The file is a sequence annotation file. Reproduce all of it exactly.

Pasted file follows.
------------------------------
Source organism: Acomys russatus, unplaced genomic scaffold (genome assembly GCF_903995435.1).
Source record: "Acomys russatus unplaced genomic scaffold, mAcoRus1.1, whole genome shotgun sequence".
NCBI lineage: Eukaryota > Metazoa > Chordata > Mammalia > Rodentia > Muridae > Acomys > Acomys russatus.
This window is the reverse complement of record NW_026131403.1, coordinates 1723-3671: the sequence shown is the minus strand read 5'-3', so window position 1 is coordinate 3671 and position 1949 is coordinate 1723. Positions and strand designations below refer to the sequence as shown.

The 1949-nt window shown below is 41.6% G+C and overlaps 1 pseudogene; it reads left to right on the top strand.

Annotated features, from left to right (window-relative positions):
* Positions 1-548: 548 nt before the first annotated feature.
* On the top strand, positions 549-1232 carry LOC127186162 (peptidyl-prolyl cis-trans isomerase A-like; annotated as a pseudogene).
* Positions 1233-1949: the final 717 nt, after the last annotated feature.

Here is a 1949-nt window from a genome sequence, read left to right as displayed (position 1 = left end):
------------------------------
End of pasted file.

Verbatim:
Source organism: Acomys russatus, unplaced genomic scaffold (genome assembly GCF_903995435.1).
Source record: "Acomys russatus unplaced genomic scaffold, mAcoRus1.1, whole genome shotgun sequence".
NCBI lineage: Eukaryota > Metazoa > Chordata > Mammalia > Rodentia > Muridae > Acomys > Acomys russatus.
This window is the reverse complement of record NW_026131403.1, coordinates 1723-3671: the sequence shown is the minus strand read 5'-3', so window position 1 is coordinate 3671 and position 1949 is coordinate 1723. Positions and strand designations below refer to the sequence as shown.

The 1949-nt window shown below is 41.6% G+C and overlaps 1 pseudogene; it reads left to right on the top strand.

Annotated features, from left to right (window-relative positions):
* Positions 1-548: 548 nt before the first annotated feature.
* On the top strand, positions 549-1232 carry LOC127186162 (peptidyl-prolyl cis-trans isomerase A-like; annotated as a pseudogene).
* Positions 1233-1949: the final 717 nt, after the last annotated feature.

Here is a 1949-nt window from a genome sequence, read left to right as displayed (position 1 = left end):